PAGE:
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What is Soapstone Carving?

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  • Written By: Carol Luther
  • Edited By: J.T. Gale
  • Last Modified Date: 13 September 2016
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Soapstone is a mineral that forms in the earth's sedimentary layer through metamorphosis. Heat, chemicals, and pressure affect the composition of one or more of its original components and produce a dense, non-porous rock. This natural stone is composed mainly or entirely of talc; however, some deposits also contain mica, quartz, tremolite, or chlorite. A soapstone carving may be a decorative item like an official seal, sculpture, or artwork; others have utilitarian purposes, like pottery used for cooking, vases, or tableware. A carved soapstone elk head, attached to a club made in Finland around 7,000 B.C. is one of the earliest soapstone carving that archeologists have identified.

Soapstone has a greasy or waxy feel, hence the name soapstone or soaprock. It is possible to find major soapstone deposits in southern and east Africa, North and South America, northern Europe, Asia and India. Soapstone has had many names through history; depending on the region in which it is found, it may be known as steatite, combarbalite, or agalmatolite. Some similar minerals are called soapstone by mistake. True soapstone is resistant to both heat and acid.

Native American populations carved soapstone artifacts long before the arrival of European explorers. Museums worldwide house examples of their sculptures, some completed with no tools other than flint. Zimbabwean soapstone carvings range from small objets d'art to massive life-size sculptures.

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The National Art Gallery in Harare, Zimbabwe, is a repository of some of the country's most outstanding soapstone carvings. In Brazil, the famous sculpture of "Christ the Redeemer" that rises above Rio de Janeiro was constructed from concrete, and then covered with soapstone. Notable soapstone carvings also include Chinese ornaments and Egyptian jewelry.

Common soapstone colors are white, gray, light green, pink, red, and brown, sometimes with mottling. Black soapstone is native to Canada, Malawi, and Zimbabwe; green soapstone is the most common color in India. Alaska has white and black soapstone; China has pink.

Due to its high talc content, soapstone is easier to carve and polish than many other stones like marble and jade. The simplest, small soapstone carving does not require special tools; generally, the stone is soft enough to shape with an ordinary common pocketknife. Creating objects of art or decorative household items from larger soapstone rocks and blocks often requires tools like chisels, files, saws rasps, and lathes. A soapstone carving can be kiln-fired to increase its durability. Many sculptors finish carvings by sanding and polishing them with wax or oil to increase the sheen.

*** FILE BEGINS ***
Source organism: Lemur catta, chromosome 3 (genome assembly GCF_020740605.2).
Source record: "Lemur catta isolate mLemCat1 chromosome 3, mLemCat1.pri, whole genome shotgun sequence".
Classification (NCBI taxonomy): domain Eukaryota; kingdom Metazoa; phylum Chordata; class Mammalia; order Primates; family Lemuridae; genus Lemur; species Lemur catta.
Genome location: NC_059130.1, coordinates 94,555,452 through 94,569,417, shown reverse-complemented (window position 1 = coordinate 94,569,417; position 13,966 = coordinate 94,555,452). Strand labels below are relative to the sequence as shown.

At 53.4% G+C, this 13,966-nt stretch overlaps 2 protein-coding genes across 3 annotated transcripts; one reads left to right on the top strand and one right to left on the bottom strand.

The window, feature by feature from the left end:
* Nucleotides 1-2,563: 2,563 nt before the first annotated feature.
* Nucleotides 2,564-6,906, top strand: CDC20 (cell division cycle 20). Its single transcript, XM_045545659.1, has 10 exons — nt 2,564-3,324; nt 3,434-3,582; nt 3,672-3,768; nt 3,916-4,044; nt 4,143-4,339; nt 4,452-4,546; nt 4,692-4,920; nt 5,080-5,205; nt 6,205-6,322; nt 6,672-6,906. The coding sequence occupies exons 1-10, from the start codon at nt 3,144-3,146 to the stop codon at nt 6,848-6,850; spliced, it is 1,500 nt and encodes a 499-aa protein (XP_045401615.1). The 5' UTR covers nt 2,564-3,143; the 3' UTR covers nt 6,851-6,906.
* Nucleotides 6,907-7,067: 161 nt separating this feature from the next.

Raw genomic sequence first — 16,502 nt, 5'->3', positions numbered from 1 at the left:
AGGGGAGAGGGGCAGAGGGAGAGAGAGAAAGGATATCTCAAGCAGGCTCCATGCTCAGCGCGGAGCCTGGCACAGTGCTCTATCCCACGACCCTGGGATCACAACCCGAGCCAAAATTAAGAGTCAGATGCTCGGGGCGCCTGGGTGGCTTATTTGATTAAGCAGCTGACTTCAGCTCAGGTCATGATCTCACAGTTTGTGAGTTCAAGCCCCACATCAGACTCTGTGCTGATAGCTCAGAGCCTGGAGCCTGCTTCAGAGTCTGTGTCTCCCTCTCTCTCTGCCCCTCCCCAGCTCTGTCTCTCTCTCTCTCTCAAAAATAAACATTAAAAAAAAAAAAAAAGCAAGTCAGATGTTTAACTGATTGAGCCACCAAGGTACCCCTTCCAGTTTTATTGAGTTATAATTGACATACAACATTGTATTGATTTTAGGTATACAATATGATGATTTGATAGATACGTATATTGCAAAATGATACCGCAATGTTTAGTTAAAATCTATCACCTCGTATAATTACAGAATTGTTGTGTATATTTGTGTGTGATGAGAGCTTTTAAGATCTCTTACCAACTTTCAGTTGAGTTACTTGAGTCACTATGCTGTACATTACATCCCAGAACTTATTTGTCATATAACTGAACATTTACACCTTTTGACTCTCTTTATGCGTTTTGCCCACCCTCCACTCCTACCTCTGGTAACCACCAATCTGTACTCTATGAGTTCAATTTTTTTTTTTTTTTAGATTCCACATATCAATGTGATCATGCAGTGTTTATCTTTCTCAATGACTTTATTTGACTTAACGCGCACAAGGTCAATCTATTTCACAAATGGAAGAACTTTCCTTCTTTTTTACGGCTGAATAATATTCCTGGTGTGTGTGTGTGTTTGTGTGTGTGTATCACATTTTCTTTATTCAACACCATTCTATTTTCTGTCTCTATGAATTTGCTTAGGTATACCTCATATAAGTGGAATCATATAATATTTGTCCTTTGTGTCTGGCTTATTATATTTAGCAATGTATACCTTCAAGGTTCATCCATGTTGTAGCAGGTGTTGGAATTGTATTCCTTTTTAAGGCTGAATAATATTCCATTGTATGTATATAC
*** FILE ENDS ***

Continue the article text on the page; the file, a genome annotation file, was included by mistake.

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Matis
Post 3

@liz1103- A couple years back, I decided to make a fountain out of soapstone. It was a bigger undertaking than I imagined! I did use a drill to make the fountain hole. The most important thing I learned during that process is to find the longest drill bit possible!

I went through two pieces of soapstone because my drill bit was too short and I just couldn’t manage to line up the points from the top and bottom. The long drill bit was an investment that saved my project, and probably my sanity. It is a must-have for your soapstone carving tools if you decide to use a drill.

It kind of hearkens back to ‘measure twice, cut once’. Lesson learned!

liz1103
Post 2

Soapstone carving can be a lot of fun. I have been carving for a little while and really like using soapstone as my medium. There are some soapstone carving techniques that are worth learning.

When it comes to sanding with sandpaper, you will want to approach the task with a lot of patience! Soapstone can be less than predictable sometimes. I have had pieces break off and fracture in the wrong direction. Very frustrating!

As for other tools, I suggest using a smaller chisel and a lightweight mallet for working by hand. Some people use a grinder or drill, but I don’t have any experience with that.

Has anybody done soapstone carving with a drill or grinder? I would be interested to hear how that has worked.

SalmonRiver
Post 1

After learning about soapstone artifacts in one of my classes, I became really interested in trying soapstone carving myself. There are so many websites that sell soapstone for carving. I have been impressed by the wide range of colors available.

I love how the rough soapstone turns into a beautiful, glossy piece of art once it has been carved and finished. My favorite lately has been cream soapstone. It has such a pretty, silky finish once it is polished.

I have purchased some soapstone for carving from one of the popular on line auction sites. If you do a little searching around, you can find soap stone at some pretty reasonable prices.

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